Mon 11 Aug 2014
Filed under: Environment,Inside Burma,News
Each year, as Burma’s monsoon season reaches its peak, stories of inundated fields, homes and entire villages pour into the DVB newsroom. Poor drainage systems and a chronic lack of preparedness leave much of the country — urban and rural alike — highly vulnerable to storm damage and the unsanitary conditions that come with prolonged floodwater stagnation.
DVB’s Thanoe Wai recently visited the city of Pegu [Bago], capital of the administrative division of the same name, just north of Rangoon. Flooding is a recurring problem in Pegu, and locals have pleaded with the government for assistance. Thanoe Wai’s images capture some of the severity Pegu’s floods, and the ways in which people are dealing with their watery surroundings.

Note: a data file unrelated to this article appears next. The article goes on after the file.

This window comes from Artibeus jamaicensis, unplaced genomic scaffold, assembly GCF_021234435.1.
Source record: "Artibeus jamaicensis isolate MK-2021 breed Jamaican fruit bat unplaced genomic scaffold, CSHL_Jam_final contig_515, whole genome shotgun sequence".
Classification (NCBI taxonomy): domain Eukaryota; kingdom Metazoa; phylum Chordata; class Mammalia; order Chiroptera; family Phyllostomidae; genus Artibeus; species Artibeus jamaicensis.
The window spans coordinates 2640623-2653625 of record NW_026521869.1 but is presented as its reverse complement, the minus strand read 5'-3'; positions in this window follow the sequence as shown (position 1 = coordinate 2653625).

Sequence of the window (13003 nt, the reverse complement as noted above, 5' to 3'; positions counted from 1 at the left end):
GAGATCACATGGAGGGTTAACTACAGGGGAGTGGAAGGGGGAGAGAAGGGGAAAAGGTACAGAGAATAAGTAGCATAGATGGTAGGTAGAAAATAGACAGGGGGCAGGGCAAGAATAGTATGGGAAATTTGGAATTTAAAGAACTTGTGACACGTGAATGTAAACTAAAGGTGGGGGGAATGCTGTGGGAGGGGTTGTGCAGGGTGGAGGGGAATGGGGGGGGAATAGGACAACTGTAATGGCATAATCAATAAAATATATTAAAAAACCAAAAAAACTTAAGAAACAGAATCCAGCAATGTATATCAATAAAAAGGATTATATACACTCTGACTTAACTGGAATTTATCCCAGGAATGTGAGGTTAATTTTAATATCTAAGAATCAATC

Khin Thein Maung, a regional administrator in Pegu, said that 18 relief camps have opened up across the division to shelter some 10,000 flood-affected people. He said that 23 schools were forced to shut down as thousands of acres were inundated by recent storms.
Tun Lwin, a weather expert and former head of the government’s Department of Meteorology and Hydrology, warned that a “supermoon” on 10 August is likely to make matters worse.
“The supermoon is expected to trigger tidal waves up to seven feet high near Rangoon and other regions close to shore. This is pretty much sure to happen,” he predicted. Tun Win expects that Rangoon and Pegu will be among the most affected.
Last year, about 50,000 people were displaced by flash floods in Pegu Division, according to the United Nations. In addition, some 60,000 acres of farmland were flooded, with about 15,000 severely damaged.
In a 2013 situation bulletin on Burma, the UN Office for the Coordination of Humanitarian Affairs stressed the need to “strengthen disaster risk reduction and preparedness activities to mitigate the impact of natural disasters on vulnerable populations in the coming years”.